The senior staff of the State Department had gathered for its final meeting at 8 a.m. yesterday with retiring Secretary of State Henry A. Kissinger when an aide burst in with the announcement that a chagrined Kissinger had just called - "He overslept." It was the first time he had done so in his 40 months in the job.

Like most of the rest of his final day in office, the senior staff meeting - which was finally held at 9:15 a.m. - was more form than substance. Kissinger heard himself lavishly praised by associates and aides, said good-bye to State Department employees who trooped to his office for the purpose, and was hailed by onlookers as he left the building for the last time a little after 5 p.m.

Before departing, Kissinger issued letters and another opinion from his legal adviser asserting that secretarial transcripts of his telephone conversations while in office are his personal property. He rejected a request by Dr. James Rhoads, the archivist of the United States, that "qualified archivists of my staff" be given access to determine whether the documents are government property or belong to Kissinger.

The opinion by State Department legal adviser Monroe Leigh said that officials of the National Archives should not be permitted to inspect the documents because General Services Administration - of which the archives is a part - is an "advocate" of a restricted view of officials' rights to personal papers.

Kissinger has given his papers, including the telephone records, to the Library of Congress under rules that grant him the control of access to them for at least 25 years.

Rhoads issued a statement saying he is unconvinced that all relevant issues were considered in the opinion Kissinger obtained. Pending further action, Rhoads asked the State Department's Records asked the State Department's Records Service to retain the documents until their legal status is resolved.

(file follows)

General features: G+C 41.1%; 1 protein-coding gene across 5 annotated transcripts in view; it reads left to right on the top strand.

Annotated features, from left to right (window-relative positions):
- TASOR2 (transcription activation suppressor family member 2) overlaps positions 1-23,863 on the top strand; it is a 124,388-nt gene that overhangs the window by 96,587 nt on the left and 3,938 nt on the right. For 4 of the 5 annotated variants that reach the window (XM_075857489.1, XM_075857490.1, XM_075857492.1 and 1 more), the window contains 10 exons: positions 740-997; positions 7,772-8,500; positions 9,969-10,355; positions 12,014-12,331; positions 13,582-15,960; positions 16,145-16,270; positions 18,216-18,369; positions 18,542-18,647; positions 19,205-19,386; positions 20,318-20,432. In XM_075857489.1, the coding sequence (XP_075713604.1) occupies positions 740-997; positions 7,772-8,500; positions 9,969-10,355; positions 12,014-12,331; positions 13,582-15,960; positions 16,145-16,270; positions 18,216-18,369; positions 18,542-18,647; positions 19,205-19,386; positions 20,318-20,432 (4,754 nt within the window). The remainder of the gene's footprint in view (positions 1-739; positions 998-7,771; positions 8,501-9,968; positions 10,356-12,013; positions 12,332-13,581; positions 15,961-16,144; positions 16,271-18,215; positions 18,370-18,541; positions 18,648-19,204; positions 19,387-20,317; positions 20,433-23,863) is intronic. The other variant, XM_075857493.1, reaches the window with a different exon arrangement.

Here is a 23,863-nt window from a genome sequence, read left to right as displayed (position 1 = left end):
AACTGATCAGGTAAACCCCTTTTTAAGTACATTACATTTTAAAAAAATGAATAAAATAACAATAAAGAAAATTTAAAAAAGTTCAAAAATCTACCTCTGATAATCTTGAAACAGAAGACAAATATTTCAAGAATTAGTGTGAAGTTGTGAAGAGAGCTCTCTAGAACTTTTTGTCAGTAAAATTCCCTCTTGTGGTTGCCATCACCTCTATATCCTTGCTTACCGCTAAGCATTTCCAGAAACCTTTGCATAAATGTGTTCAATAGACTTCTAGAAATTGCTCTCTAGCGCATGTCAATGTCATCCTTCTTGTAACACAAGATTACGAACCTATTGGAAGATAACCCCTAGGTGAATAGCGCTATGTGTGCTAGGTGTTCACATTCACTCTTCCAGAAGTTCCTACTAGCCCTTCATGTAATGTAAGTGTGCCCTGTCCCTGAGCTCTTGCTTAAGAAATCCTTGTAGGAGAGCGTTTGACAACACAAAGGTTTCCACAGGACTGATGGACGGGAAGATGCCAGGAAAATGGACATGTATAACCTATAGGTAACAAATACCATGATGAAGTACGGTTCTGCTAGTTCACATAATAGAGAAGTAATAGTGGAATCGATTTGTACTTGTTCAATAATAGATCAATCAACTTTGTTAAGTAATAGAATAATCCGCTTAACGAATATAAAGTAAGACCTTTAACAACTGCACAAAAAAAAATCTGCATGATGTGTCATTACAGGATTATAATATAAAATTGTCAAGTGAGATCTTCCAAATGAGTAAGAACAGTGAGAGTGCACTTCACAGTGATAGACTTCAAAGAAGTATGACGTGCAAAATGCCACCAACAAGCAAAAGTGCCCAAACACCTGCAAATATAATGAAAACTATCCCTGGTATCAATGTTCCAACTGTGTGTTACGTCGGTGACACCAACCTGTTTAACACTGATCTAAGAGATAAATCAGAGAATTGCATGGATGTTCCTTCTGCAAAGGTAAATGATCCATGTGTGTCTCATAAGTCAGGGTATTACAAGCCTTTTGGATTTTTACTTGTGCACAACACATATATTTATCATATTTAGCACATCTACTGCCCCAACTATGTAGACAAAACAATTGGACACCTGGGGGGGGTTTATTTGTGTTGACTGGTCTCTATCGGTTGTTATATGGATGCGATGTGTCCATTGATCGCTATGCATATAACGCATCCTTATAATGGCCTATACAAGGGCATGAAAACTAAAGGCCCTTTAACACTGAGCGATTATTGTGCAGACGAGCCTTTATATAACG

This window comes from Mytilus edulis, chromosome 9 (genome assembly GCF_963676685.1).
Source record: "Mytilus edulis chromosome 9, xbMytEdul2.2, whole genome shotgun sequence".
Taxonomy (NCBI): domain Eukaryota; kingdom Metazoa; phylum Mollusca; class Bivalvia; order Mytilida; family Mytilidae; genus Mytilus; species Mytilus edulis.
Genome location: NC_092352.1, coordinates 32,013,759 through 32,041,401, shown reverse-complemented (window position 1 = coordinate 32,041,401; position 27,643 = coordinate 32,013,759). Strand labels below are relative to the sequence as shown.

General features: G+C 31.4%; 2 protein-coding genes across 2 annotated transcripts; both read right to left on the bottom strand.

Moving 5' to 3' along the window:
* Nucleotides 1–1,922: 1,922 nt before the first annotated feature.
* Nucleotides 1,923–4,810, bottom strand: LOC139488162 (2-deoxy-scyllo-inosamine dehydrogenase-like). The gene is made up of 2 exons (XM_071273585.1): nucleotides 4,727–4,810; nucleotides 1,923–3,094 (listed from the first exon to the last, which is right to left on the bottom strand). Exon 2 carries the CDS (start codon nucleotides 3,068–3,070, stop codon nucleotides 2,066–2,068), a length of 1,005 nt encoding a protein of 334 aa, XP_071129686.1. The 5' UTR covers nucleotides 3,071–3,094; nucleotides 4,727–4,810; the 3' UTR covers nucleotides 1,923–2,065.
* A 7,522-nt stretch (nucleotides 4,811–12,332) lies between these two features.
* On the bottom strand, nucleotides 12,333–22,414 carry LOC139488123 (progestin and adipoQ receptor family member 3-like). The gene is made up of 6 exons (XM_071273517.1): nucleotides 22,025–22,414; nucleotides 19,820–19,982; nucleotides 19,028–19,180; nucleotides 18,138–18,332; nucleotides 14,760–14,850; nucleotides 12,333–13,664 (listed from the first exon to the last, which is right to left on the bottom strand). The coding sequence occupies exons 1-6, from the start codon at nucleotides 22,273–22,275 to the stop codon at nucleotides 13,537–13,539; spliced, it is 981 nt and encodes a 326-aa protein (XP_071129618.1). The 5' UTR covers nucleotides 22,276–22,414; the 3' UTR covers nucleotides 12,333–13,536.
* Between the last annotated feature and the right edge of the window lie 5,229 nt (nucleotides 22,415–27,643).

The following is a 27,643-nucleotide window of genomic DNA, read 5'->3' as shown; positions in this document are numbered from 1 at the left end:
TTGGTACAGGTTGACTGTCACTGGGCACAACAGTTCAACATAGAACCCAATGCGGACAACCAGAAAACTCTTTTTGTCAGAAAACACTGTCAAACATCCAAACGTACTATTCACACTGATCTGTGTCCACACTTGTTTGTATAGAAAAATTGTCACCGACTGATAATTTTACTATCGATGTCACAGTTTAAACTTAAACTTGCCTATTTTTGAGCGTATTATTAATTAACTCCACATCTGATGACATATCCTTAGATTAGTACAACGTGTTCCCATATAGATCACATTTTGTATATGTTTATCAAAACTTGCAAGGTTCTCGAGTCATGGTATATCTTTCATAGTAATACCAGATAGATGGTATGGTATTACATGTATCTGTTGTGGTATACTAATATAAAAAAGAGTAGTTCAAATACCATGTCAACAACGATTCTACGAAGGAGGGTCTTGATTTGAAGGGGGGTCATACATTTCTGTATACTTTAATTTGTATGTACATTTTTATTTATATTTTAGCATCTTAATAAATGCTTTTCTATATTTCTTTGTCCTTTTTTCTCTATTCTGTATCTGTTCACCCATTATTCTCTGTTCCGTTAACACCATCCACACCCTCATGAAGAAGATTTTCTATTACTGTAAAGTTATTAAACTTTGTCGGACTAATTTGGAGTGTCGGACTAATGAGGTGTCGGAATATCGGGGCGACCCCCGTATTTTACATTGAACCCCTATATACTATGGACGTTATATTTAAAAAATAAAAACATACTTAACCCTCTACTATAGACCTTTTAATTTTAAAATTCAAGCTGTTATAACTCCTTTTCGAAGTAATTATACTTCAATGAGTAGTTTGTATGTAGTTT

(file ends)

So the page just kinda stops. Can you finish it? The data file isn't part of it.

At a noon ceremony of farewell, Deputy Secretary of State Charles W. Robinson told Kissinger that "you have changed the world in significant and lasting ways." Evidently with tongue in checkM he quoted a Kissinger "principle" that "the illegal we do immediately, the unconstitutional takes a little longer."

under Secretary of State Philip C. Habib, the senior career diplomat in the official hierarchy, said, "It has been a unique experience to walk the paths of the world alongside a genius."

Kissinger's senior aides presented him with an antique blue and white china dish depicting a dragon blowing smoke and fire, and the chair in which he sat at Cabinet meetings. He was also presented with the U.S. and State Department flags from his office.

As a private citizen, Kissinger will forgo the services of the State Department Operations Center, which kept him informed other jobs. He overslept Wednesday morning because he failed to leave a time for his usual wake-uo call the night before.